C. elegans, like humans, experience cognitive functional declines with age, but the cause of these declines are not yet known. We propose to identify age-related changes in neuronal function, and to distinguish those changes that are functionally deleterious from those that may be an adaptive response to aging. In our first Aim, we will identify the genes required for long-term associative memory (LTAM) that change with age and with decreased function, and rescue function with age through manipulation of candidate genes.
Our second Aim focuses on the identification of the cells involved in LTAM, and the characterization of their roles in the LTAM process. Furthermore, we will assess changes in cellular function with age. Finally, we will compare changes during normal aging to pathological changes in two C. elegans models of dementia. Comparisons with models of dementia will distinguish healthy from pathological age-dependent changes. Through these studies, the contributions of specific components to functional cognition will be used to identify the best targets of therapeutic intervention to treat cognitive decline with age.

Public Health Relevance

In our work, we propose to use the model organism C. elegans to discover genes whose changes in function are correlated with decline in cognitive ability with age. We have designed a test of long-term memory in this organism, and observe that the animals lose their ability to remember with age. Using this test and various molecular tools, we can study the genes and cells responsible for loss of memory with age and in neurodegenerative disease.

Agency
National Institute of Health (NIH)
Institute
National Institute on Aging (NIA)
Type
Research Project (R01)
Project #
5R01AG034446-04
Application #
8309207
Study Section
Special Emphasis Panel (ZAG1-ZIJ-5 (M2))
Program Officer
Wagster, Molly V
Project Start
2009-08-01
Project End
2014-07-31
Budget Start
2012-08-01
Budget End
2013-07-31
Support Year
4
Fiscal Year
2012
Total Cost
$288,171
Indirect Cost
$107,369
Name
Princeton University
Department
Biochemistry
Type
Schools of Arts and Sciences
DUNS #
002484665
City
Princeton
State
NJ
Country
United States
Zip Code
08544
Kaletsky, Rachel; Lakhina, Vanisha; Arey, Rachel et al. (2016) The C. elegans adult neuronal IIS/FOXO transcriptome reveals adult phenotype regulators. Nature 529:92-6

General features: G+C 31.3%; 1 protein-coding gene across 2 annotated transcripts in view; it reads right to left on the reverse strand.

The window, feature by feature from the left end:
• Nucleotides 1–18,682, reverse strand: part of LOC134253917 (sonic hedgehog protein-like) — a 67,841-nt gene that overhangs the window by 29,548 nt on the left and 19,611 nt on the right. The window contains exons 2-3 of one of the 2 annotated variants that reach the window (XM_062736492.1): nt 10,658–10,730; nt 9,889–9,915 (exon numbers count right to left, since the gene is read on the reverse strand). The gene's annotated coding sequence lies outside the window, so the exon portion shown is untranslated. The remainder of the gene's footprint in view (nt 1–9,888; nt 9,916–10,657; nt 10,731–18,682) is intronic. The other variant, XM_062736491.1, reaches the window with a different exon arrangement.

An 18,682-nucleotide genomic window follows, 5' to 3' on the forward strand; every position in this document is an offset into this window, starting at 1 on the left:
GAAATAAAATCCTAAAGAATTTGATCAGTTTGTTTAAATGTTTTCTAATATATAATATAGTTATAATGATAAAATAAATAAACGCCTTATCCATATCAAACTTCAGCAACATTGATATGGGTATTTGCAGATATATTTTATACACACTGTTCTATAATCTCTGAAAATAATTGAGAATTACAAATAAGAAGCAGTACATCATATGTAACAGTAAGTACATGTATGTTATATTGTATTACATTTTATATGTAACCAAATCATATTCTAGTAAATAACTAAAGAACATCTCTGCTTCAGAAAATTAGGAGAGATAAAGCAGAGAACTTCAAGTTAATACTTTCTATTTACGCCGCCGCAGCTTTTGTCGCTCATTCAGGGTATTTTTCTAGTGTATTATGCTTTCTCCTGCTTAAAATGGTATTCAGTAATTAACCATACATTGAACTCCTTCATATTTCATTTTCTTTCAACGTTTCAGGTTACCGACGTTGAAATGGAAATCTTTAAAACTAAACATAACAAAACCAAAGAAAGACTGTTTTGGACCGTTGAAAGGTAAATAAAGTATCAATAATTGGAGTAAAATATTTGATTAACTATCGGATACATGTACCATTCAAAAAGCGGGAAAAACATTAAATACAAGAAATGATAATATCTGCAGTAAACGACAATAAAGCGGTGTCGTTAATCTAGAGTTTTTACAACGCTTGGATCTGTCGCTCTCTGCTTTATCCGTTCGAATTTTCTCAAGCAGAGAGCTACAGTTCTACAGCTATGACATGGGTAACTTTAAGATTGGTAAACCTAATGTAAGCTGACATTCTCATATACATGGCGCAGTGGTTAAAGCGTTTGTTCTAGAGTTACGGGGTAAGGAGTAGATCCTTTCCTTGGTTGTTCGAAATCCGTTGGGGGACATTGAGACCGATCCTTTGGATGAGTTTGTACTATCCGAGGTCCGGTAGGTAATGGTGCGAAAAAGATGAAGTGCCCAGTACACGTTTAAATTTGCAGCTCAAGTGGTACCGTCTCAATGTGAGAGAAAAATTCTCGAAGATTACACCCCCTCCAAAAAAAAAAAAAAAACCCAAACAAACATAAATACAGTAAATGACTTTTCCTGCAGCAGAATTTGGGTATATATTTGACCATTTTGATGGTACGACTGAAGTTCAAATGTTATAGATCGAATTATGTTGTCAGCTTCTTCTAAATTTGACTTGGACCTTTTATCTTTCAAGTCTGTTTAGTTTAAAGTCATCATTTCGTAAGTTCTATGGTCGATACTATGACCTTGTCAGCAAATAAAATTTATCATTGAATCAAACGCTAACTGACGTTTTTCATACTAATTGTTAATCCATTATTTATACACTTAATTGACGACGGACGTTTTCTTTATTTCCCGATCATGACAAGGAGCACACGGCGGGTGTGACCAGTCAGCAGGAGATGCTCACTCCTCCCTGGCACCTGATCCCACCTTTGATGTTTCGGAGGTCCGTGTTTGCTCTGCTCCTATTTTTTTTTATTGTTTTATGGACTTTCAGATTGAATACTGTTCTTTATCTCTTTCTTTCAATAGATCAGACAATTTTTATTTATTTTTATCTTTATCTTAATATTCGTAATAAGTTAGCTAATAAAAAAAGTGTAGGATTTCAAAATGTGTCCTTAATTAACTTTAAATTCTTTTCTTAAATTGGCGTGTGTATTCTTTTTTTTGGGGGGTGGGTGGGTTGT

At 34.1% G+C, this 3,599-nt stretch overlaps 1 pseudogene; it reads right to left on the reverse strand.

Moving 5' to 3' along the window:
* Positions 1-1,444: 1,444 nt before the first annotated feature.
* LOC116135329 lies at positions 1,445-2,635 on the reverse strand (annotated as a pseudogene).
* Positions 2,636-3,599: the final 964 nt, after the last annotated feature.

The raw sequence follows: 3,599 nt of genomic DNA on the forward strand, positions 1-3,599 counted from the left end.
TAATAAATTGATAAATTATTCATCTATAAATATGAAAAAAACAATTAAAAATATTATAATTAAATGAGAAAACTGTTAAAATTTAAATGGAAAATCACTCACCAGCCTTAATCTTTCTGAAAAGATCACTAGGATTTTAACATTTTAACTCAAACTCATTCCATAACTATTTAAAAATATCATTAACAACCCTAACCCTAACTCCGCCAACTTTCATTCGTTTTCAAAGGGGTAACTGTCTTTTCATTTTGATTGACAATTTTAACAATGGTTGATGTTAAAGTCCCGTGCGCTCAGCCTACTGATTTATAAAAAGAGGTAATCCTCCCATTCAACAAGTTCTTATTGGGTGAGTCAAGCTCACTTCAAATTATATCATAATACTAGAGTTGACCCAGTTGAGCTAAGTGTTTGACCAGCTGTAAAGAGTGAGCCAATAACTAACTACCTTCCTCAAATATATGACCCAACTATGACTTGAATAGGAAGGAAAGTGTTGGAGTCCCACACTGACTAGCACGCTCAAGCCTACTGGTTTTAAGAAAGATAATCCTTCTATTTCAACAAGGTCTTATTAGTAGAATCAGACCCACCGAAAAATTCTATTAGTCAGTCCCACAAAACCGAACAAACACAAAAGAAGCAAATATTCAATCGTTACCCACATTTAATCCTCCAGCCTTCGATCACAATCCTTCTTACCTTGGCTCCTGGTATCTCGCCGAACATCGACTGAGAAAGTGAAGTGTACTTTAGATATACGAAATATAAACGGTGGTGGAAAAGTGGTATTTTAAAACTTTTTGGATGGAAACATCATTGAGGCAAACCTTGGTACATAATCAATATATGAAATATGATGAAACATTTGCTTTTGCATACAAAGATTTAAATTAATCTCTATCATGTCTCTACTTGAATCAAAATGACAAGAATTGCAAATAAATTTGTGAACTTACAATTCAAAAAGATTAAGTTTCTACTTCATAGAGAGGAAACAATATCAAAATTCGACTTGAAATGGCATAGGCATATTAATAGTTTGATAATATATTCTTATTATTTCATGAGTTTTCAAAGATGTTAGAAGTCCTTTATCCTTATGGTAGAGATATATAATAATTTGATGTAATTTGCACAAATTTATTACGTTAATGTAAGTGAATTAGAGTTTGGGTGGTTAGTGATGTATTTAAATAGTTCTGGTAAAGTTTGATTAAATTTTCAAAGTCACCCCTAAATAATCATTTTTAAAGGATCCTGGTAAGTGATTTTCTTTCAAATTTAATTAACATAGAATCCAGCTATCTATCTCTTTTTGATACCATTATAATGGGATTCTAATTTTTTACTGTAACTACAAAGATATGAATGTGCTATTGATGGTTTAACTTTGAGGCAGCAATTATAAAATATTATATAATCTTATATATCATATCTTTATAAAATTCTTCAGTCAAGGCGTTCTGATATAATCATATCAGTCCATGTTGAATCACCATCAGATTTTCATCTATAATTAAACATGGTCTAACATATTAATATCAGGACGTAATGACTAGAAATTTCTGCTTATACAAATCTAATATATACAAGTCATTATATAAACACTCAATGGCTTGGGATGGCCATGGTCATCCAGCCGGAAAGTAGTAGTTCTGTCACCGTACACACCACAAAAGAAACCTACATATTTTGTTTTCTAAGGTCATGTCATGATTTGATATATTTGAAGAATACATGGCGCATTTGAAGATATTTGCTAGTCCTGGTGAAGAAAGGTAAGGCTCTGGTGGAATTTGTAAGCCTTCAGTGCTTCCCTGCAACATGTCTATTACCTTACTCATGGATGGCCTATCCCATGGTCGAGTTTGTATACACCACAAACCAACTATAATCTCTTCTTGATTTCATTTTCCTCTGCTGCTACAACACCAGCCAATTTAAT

Arey, Rachel N; Murphy, Coleen T (2016) Conserved regulators of cognitive aging: From worms to humans. Behav Brain Res :
Li, Ling-Bo; Lei, Haoyun; Arey, Rachel N et al. (2016) The Neuronal Kinesin UNC-104/KIF1A Is a Key Regulator of Synaptic Aging and Insulin Signaling-Regulated Memory. Curr Biol 26:605-15
Lakhina, Vanisha; Arey, Rachel N; Kaletsky, Rachel et al. (2015) Genome-wide functional analysis of CREB/long-term memory-dependent transcription reveals distinct basal and memory gene expression programs. Neuron 85:330-45
Stein, Geneva M; Murphy, Coleen T (2014) C. elegans positive olfactory associative memory is a molecularly conserved behavioral paradigm. Neurobiol Learn Mem 115:86-94
Tepper, Ronald G; Ashraf, Jasmine; Kaletsky, Rachel et al. (2013) PQM-1 complements DAF-16 as a key transcriptional regulator of DAF-2-mediated development and longevity. Cell 154:676-90
Stein, Geneva M; Murphy, Coleen T (2012) The Intersection of Aging, Longevity Pathways, and Learning and Memory in C. elegans. Front Genet 3:259
Rizki, Gizem; Iwata, Terri Naoko; Li, Ji et al. (2011) The evolutionarily conserved longevity determinants HCF-1 and SIR-2.1/SIRT1 collaborate to regulate DAF-16/FOXO. PLoS Genet 7:e1002235
Liu, Gang; Rogers, Jason; Murphy, Coleen T et al. (2011) EGF signalling activates the ubiquitin proteasome system to modulate C. elegans lifespan. EMBO J 30:2990-3003
Kauffman, Amanda; Parsons, Lance; Stein, Geneva et al. (2011) C. elegans positive butanone learning, short-term, and long-term associative memory assays. J Vis Exp :

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